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Is .NET Server Really "Trustworthy"?

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From changes in IIS 6.0 to addressing buffer overrun issues, from support for new hashing algorithms to the numerous improvements in IPSec and EFS, Windows .NET is a major philosophy overhaul, and its effects are going to be felt throughout the computing industry. Security expert Zubair Alexander gives an overview of security enhancements in Windows .NET Server. This includes discussions of Microsoft's Trustworthy Computing initiative and how Microsoft has revamped its philosophy about securing the Windows .NET framework.
Zubair Alexander is the author of Microsoft ISA Server 2000. He specializes in design, implementation, and engineering of enterprise network services. For more information on all of his publications, visit his Web site at www.techgalaxy.net.
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What's hot these days in the tech industry? Well, Microsoft's .NET initiative, and, of course, security. Bill Gates and Microsoft Corporation have considerable interest in assuring consumers that Microsoft Windows is a secure platform, and that Microsoft is doing everything possible to enhance security in Microsoft products. Of course, as InfoWorld points out, "In the world of IT, giggling usually follows mention of 'Microsoft' and 'security' in the same sentence. That may change, however, following the release of a whitepaper by independent security consultancy Foundstone, in Irvine, Calif., on the security of Microsoft's .Net Framework." (Check out the whitepaper by Foundstone, Inc., an independent security assessment firm that logged more than 2,800 hours reviewing the security architecture of Microsoft .NET Framework.)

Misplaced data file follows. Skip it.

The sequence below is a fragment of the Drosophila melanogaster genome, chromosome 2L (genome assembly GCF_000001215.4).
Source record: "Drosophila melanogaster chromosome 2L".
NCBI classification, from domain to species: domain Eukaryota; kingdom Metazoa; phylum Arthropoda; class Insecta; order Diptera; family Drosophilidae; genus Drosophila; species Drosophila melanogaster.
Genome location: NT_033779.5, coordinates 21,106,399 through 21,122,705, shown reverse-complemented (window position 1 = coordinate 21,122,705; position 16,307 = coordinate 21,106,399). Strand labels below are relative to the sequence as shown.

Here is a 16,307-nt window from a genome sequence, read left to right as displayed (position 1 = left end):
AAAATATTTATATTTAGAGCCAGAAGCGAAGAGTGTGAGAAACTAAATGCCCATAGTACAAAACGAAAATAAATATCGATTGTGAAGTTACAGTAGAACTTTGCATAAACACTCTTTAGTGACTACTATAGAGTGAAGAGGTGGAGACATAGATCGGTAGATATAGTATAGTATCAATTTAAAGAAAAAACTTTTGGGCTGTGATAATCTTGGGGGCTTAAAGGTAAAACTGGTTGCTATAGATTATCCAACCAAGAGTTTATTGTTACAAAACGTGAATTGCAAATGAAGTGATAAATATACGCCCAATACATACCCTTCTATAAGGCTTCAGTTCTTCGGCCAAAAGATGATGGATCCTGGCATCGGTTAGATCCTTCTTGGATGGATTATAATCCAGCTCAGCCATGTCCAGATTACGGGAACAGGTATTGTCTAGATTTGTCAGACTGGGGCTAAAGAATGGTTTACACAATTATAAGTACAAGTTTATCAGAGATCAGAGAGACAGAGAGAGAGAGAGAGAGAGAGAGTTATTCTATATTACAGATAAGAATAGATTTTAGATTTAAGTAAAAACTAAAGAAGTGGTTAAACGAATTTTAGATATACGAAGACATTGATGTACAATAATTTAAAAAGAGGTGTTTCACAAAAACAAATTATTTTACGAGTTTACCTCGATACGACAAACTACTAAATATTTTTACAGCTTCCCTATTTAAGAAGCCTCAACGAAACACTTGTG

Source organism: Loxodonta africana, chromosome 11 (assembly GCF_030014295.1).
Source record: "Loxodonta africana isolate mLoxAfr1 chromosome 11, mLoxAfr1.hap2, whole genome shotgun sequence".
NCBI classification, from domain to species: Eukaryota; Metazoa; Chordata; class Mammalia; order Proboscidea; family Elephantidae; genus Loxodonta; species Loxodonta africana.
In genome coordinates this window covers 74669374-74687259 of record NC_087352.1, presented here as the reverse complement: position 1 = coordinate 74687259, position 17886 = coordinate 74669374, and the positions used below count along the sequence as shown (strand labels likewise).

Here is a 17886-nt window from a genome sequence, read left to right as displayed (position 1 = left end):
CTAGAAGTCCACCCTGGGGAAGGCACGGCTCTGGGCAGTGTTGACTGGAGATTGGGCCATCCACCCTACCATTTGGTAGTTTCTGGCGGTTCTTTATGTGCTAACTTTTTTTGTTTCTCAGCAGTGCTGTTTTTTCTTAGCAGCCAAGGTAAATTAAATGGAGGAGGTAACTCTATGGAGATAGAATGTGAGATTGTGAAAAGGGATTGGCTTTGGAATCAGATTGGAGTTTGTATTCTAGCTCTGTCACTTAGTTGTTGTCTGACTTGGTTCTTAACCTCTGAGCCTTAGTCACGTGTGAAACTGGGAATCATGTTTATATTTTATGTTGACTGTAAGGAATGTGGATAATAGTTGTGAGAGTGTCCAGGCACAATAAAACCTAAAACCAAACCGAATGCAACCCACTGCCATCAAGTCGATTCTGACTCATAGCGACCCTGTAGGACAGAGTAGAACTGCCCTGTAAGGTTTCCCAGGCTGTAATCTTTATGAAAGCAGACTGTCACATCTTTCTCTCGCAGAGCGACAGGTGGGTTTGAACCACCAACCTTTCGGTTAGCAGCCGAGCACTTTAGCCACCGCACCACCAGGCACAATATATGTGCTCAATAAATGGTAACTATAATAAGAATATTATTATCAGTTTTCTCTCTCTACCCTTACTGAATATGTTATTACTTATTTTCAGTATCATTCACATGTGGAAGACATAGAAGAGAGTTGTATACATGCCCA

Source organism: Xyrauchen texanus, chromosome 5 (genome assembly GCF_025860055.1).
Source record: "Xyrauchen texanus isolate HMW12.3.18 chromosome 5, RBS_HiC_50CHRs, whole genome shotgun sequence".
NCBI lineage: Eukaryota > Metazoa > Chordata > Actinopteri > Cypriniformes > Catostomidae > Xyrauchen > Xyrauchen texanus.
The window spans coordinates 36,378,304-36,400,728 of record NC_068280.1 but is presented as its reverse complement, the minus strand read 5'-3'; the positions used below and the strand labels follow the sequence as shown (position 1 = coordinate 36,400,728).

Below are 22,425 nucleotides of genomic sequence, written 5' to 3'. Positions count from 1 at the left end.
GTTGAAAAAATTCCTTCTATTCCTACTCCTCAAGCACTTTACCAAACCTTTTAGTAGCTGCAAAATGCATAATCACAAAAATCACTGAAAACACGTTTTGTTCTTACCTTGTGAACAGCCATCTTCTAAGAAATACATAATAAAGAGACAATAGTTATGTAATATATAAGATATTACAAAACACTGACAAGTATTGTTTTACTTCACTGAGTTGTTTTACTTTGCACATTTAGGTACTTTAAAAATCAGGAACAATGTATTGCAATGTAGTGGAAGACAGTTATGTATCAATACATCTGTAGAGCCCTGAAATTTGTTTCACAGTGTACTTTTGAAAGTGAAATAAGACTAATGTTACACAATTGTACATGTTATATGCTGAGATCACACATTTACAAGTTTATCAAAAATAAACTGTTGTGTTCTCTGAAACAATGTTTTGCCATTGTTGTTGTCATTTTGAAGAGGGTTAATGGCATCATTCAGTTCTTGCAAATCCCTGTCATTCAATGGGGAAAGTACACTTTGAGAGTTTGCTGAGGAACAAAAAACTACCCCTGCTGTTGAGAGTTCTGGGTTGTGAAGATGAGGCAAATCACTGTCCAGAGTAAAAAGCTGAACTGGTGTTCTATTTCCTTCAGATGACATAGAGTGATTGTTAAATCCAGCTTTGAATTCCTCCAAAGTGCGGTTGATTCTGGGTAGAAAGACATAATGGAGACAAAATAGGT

With the release of each new version of Windows server operating system, you justifiably expect the security to be enhanced over the previous version. Windows .NET is no exception. This article examines the security updates to Windows .NET Server. The security improvements discussed in this article are based on Windows .NET beta 3. Of course, don't be too surprised if Microsoft decides to add or remove some of these features by the time the product is released. After all, .NET Server is still in beta phase; based on previous experiences, some of the code may change in the released version.

Let's begin by looking at some of the areas on which Microsoft is focusing in Windows .NET Server. This is by no means a complete listing of all the security changes, but this overview will give you a pretty good idea of the direction in which Microsoft is headed.

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